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UMMS Researchers Isolate Immune Cells From the Islets of Donors with Type 1 Diabetes

Congratulations to our nPOD Investigators on developing the first large bank of islet-infiltrating T cells isolated from the islets of human donors with T1D


From left, Megan DeNicola, Sally Kent, Jenny Aurielle Babon and David Harlan. Photo by UMass Medical School.

WORCESTER, MA – In a highly collaborative effort, scientists at the University of Massachusetts Medical School have isolated and characterized a large bank of live islet-infiltrating T cells directly from the islets of tissue donors with Type 1 Diabetes (T1D). Published in Nature Medicine, the findings have direct implications for the design of therapies and preventative strategies for those with T1D and those at-risk for developing it.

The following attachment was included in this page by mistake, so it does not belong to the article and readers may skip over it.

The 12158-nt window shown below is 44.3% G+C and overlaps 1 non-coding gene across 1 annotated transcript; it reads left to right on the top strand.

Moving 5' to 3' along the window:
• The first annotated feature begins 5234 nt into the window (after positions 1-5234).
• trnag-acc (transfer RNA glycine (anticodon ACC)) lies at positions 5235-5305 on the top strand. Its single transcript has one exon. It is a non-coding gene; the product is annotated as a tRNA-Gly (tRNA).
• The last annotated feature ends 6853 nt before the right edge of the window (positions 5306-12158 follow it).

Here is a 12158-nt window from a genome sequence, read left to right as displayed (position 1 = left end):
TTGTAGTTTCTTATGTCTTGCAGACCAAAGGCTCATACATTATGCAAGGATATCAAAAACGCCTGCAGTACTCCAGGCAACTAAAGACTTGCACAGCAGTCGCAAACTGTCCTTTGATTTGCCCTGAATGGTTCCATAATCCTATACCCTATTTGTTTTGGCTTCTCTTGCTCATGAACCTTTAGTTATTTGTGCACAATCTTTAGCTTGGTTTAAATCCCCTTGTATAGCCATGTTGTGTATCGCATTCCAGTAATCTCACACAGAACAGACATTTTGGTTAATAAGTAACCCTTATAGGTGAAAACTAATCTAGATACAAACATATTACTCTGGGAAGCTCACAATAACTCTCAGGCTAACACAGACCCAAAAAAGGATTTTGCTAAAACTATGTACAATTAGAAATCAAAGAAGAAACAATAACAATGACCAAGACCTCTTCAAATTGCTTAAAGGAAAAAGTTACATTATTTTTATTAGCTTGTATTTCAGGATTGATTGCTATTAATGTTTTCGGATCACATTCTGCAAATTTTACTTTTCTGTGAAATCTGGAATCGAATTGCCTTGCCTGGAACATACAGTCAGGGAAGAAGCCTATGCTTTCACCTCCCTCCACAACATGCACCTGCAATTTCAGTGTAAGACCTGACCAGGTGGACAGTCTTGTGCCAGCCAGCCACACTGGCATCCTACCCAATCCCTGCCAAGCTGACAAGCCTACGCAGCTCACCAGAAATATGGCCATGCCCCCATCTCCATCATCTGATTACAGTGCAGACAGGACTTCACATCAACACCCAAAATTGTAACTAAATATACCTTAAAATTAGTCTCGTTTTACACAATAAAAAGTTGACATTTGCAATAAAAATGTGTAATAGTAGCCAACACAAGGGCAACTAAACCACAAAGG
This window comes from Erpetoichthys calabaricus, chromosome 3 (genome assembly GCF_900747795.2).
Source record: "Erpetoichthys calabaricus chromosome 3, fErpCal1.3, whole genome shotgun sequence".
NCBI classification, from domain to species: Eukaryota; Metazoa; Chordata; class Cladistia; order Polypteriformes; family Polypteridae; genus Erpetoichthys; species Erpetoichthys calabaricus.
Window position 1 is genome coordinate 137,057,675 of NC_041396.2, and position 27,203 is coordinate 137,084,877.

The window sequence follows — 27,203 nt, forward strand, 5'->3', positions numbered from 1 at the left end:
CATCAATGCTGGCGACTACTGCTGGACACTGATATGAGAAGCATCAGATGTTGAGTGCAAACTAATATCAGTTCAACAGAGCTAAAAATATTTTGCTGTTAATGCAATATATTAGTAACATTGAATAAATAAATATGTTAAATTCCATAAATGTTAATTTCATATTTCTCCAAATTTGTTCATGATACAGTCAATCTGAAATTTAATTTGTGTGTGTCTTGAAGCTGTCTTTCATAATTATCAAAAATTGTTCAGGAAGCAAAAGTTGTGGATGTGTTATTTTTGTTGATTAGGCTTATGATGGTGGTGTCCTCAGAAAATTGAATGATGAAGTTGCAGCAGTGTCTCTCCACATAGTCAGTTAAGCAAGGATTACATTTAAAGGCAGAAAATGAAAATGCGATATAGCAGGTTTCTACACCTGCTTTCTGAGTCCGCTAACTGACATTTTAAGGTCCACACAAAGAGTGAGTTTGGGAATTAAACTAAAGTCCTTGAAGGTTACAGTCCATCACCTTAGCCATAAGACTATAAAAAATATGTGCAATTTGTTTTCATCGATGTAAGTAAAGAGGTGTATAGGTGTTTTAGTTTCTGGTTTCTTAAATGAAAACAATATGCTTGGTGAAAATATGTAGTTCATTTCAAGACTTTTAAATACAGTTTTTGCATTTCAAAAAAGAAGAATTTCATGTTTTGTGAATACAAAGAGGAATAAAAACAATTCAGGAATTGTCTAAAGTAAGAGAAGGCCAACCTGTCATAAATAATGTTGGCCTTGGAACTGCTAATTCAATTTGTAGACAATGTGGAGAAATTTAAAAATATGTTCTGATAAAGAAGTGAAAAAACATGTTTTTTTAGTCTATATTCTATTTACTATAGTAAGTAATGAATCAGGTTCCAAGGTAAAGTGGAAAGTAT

Using live islets from nine type 1 diabetic donors, the largest cohort studied thus far, nPOD Investigator Dr. Sally Kent and her team sorted live lymphocytes from the islets by fluorescence activated cell sorting (FACS), and also used an improved tissue culture method they developed to grow lymphocytes from the islets. Overall, they were able to derive 236 T cell lines from the islets and analyze the function of 50 lines, discovering the specific reactivities of 18 lines.

This work is the result of a collaborative effort of of many investigators around the world, including those in nPOD’s Autoimmunity Working Group. Congratulations to all involved on this significant achievement.

Read the entire UMass Press Release here.

Read more about nPOD’s Working Groups here.

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